Friday, December 19, 2008

Webcomic Keyword Optimization, Part 2

Yesterday we looked at keywords, and you need to read that post for this one to make sense.

Today we're looking at selecting and optimizing keywords.

Selecting Keywords:

The goal is to pick keywords that will rank high in search and bring people to your site. But, you have to do it efficiently, because if you stuff in as many keywords as you can type, the value of all will diminish.

Comics have a peculiar aspect, in that most of their pages are indistinguishable to search engines. They are simply comic pages.

This suggests that you deploy your best keywords on your home page, supplementary pages and throughout the site to lesser degree. You can then concentrate certain keywords on selected interior pages, chosen almost at random. While it's preferable to have search results feature landing pages, you can't optimize a landing page for every possible search.

  • Word efficiency means combining and arranging keywords within a tag to get the most bang. Continuing yesterday's example, we might combine Scratchin Post + Comics to become one keyword phrase. That phrase will also offer Google options like Scratchin Post and Post Comics. 
  • Word density means packing most of the tags on one page with a certain keyword or keywords, perhaps going from your URL to page title to description tag to ALT (image) tags. Note: never use tags you wouldn't want people to see. For example, some browsers display ALT tags when you mouse over an image.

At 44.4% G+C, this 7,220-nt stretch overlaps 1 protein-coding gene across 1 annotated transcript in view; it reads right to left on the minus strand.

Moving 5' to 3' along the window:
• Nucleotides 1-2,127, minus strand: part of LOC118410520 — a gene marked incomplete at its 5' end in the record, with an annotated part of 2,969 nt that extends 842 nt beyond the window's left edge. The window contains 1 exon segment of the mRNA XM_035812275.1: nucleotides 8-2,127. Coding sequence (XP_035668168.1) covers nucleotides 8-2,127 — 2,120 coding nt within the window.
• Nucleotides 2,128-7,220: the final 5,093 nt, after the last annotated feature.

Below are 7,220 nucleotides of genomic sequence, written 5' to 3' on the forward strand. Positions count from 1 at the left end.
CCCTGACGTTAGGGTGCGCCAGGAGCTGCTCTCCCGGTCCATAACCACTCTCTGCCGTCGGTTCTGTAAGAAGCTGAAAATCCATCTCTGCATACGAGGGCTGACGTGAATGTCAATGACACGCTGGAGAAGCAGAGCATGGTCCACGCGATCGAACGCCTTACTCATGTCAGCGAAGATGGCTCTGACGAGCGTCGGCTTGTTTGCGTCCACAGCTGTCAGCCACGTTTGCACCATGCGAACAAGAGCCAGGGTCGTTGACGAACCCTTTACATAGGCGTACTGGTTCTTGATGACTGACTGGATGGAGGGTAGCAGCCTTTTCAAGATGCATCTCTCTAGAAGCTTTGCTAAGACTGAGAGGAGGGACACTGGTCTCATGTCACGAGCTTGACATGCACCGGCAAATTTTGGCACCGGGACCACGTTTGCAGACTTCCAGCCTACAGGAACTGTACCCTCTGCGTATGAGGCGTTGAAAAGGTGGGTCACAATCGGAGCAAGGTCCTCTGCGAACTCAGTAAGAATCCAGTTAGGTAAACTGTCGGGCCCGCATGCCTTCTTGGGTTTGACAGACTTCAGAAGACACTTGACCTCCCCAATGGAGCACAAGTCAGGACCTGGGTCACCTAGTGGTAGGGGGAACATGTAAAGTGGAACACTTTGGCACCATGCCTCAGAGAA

• Word variety means customizing different pages to respond in different searches. Be sure to have a clear link to your home page from your interior pages, or this traffic will wash away.

Optimizing Keywords:

The most potent combination starts with a URL, if possible, and populated all of the tag entry points. The keyword is enhanced if it overlaps with words in the page's text. It also helps if somewhere there is a link pointing to that page that uses the keyword in its wording.

Some people write text tailored to their keyword needs. This can make for some mighty dull reading, so use caution. Padding a site can damage it as much as a keyword in the text helps it. Follow this idea: only write something if it's worth writing anyway. Consider the downside of distracting comic readers, and keep it short and tight.

While no one rejects accidental traffic, the best keywords lure people to your site who want to be there. You didn't sign up to be a full time site designer, after all; you want to make your comic. That means you want visitors who are exposed to your comic to include a high percentage of people who are possible future readers. Use logic and select words that are about the qualities that make your comic distinctive.

Chart by Jakob Nielson 
The chart above is an illustration of a little known fact: long keyword 
phrases (like five words or more) outperform single words over time. Part 
of this is from the tendency of some people to pose questions as search 
queries: How do I make a webcomic?

I also recommend against getting in competitions with another site over use of a word. If you overfill any particular aspect of your sites tags, they will begin to lose meaning. There must be a natural relationship between all the components and characterizations of a site.

Webcomic keyword optimization overlaps with optimizing for image search, because your image tags (called ALT tags to devil you) do much of the talking when Google is deciding what an image depicts. You can use image captions to enhance the fertility of image identification, and increase the chances that your images will emerge on an image search results page.

As I wrote yesterday, I am learning and trying. Some readers will no doubt notice things worth commenting on, correcting and expanding. Please do -- I consider it a favor, not a slight.